Sting Operation Reveals ‘Ndrangheta-Colombian Cartel Partnership

Published: 16 June 2022

Cocaine Money rollIn the last few decades, ‘Ndrangheta has risen to dominate the cocaine trade in Europe. (Photo: Nightlife Of Revelry, Flickr, License)

By David Klein

Colombian authorities reported the arrest of 38 suspects and the seizure of 4.3 tonnes of drugs during last week’s international operation that laid bare the lucrative partnership between Italy’s ‘Ndrangheta and Colombia’s Urabeños cartel.

“With authorities from #EEUU, Spain and Italy, we have just carried out the most important transnational operation this year against cocaine drug trafficking, belonging to the 'Clan del Golfo,'” General Jorge Luis Vargas Valencia, Director of Colombia’s national police said in a tweet.

Clan del Golfo, also known as the Los Urabeños cartel, is among the most powerful criminal groups in Colombia and considers itself at war with both the Colombian government and the guerilla group FARC. Over the last ten years they have battled to take over the cocaine trade in Medellin – the onetime capital city of Pablo Escobar's narco-empire – and ultimately all of Colombia.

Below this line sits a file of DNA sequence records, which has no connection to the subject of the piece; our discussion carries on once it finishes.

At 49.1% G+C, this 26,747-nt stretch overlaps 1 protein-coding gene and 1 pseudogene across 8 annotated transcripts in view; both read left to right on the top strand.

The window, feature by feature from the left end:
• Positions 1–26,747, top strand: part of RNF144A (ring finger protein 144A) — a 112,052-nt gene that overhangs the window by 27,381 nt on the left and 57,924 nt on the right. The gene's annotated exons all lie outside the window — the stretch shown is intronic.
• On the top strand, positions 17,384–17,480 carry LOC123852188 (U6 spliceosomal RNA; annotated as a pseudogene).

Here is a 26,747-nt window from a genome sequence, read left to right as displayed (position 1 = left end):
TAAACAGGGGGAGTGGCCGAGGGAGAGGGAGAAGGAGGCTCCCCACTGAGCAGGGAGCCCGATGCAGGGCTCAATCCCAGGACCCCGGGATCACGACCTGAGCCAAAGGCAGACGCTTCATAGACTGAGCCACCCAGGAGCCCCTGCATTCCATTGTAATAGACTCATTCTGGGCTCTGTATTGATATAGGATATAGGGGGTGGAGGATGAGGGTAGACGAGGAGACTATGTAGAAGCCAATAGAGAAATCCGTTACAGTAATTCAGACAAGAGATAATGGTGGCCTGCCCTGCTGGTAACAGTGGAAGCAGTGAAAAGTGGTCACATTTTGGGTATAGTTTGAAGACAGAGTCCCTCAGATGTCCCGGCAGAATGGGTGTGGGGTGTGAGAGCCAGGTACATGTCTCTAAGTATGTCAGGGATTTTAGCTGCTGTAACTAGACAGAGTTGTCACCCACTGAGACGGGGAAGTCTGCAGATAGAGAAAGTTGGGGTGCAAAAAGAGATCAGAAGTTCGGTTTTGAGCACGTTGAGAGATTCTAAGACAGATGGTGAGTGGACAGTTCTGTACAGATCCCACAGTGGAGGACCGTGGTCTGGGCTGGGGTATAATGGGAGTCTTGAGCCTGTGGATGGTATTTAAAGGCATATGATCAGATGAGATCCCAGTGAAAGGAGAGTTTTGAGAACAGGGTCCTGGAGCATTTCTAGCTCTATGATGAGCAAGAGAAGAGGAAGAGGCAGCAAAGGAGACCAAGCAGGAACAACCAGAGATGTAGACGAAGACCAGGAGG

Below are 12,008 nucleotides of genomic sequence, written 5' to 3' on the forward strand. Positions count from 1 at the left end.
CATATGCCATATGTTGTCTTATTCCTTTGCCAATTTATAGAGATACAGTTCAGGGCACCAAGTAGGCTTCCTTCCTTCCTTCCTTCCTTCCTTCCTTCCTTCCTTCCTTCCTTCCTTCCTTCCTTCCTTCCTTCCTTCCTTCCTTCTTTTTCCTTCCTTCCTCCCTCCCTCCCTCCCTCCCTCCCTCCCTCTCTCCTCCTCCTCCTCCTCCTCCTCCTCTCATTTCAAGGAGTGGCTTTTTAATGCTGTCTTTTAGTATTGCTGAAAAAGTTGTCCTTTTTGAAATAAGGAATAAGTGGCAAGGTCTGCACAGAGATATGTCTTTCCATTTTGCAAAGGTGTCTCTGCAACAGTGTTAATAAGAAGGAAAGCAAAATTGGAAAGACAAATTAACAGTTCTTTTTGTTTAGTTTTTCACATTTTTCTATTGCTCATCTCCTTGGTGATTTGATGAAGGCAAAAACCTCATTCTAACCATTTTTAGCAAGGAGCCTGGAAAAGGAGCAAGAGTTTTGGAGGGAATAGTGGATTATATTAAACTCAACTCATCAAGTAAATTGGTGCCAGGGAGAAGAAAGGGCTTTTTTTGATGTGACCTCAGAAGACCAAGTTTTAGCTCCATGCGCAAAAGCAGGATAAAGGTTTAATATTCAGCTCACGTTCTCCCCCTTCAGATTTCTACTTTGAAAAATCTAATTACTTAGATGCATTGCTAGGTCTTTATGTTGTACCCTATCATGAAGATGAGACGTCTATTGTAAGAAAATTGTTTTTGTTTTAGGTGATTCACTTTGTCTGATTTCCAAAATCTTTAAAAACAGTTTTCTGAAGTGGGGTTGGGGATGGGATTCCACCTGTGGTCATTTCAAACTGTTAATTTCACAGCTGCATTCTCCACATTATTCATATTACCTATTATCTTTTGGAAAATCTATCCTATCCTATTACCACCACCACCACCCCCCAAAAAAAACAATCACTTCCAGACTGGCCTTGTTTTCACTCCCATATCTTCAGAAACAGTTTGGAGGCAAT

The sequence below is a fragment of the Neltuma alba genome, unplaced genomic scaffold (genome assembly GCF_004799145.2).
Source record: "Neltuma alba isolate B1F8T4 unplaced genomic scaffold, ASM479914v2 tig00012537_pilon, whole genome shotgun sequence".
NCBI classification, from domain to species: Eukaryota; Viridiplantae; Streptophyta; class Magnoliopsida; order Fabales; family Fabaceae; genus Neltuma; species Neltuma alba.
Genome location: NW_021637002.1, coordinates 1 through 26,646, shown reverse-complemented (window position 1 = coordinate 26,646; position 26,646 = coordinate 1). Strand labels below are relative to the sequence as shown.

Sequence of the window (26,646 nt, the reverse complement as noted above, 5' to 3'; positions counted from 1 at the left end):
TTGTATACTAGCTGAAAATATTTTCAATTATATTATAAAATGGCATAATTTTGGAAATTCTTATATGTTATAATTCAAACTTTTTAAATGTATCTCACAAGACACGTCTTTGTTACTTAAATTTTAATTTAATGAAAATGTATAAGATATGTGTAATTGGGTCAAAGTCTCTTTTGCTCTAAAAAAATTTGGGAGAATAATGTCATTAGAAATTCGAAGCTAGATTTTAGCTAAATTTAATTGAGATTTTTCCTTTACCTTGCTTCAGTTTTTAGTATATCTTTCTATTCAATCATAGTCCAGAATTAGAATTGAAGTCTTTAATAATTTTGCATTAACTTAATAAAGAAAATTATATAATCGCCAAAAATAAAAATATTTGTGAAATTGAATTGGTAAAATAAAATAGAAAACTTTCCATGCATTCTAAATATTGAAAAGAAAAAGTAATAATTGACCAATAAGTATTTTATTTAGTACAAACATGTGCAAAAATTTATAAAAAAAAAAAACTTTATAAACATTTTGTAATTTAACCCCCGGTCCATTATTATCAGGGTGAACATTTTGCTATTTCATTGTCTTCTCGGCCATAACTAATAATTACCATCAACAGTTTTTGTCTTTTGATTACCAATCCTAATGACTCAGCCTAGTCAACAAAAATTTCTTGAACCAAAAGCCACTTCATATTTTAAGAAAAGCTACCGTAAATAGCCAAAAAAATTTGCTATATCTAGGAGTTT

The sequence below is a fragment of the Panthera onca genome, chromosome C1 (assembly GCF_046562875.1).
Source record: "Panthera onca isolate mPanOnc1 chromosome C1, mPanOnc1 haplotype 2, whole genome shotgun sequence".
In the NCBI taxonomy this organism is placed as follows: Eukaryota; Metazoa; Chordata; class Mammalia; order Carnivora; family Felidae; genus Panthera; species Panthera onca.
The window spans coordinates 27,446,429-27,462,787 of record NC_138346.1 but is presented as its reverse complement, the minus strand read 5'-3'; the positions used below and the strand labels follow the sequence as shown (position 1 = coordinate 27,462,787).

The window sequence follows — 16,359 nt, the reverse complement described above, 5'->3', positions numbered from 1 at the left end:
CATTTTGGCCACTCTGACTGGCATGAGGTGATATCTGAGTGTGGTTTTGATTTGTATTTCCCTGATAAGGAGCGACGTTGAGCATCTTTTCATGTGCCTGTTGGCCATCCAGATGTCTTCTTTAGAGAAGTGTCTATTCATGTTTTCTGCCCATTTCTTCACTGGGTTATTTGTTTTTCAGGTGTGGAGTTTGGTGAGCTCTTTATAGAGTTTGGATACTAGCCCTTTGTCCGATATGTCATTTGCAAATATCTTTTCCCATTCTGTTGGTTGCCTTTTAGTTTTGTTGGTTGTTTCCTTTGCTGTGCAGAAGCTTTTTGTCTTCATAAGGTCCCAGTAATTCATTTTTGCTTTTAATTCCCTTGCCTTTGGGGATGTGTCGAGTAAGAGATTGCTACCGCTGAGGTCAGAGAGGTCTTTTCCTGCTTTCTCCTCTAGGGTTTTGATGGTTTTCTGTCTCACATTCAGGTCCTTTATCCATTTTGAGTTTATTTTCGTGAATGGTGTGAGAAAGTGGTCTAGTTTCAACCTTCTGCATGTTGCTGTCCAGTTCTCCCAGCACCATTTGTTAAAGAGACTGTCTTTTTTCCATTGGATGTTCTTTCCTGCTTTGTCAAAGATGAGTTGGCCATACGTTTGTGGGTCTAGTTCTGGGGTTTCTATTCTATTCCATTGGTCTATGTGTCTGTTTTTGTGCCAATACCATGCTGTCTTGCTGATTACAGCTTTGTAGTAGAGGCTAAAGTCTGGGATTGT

The drugs belonged to Jesús Ávila Villadiego Chiquito Malo, one of the heads of the atomized structures of the Urabeños, said Vargas on social media.

The ‘Ndrangheta on the other hand is Italy’s most powerful criminal group. Originating from Calabria, they have surpassed fellow mafia groups like the Sicilian Cosa Nostra and Neapolitan Camorra to take over the cocaine trade across Europe. Their illicit proceeds are believed to make up more than 3% of Italy’s total GDP.

For the most part, they get the drugs from their Latin American partners who grow and process the coca. Over the last year, the Clan del Golfo sent some 19 shipments weighing at least half a metric tonne to the Italian port of Trieste to supply ‘Ndrangheta, Insight Crime reported.

Little did they know, however, that the men they hired to smuggle it to the Italian partners were in fact undercover law enforcement officers.

"Try to imagine what it means to go for a beer or two with narcos" said Leonardo Erre, one of the officers according to Trieste Prima.

Despite the danger, they were able to gather essential information on both criminal groups and stop 19 shipments of drugs from entering the European market.

Of the 38 suspects, 20 were arrested in Colombia.

According to Spanish police, who also assisted with the operation, in addition to the drugs, more than $2 million in cash was also seized during searches in Colombia.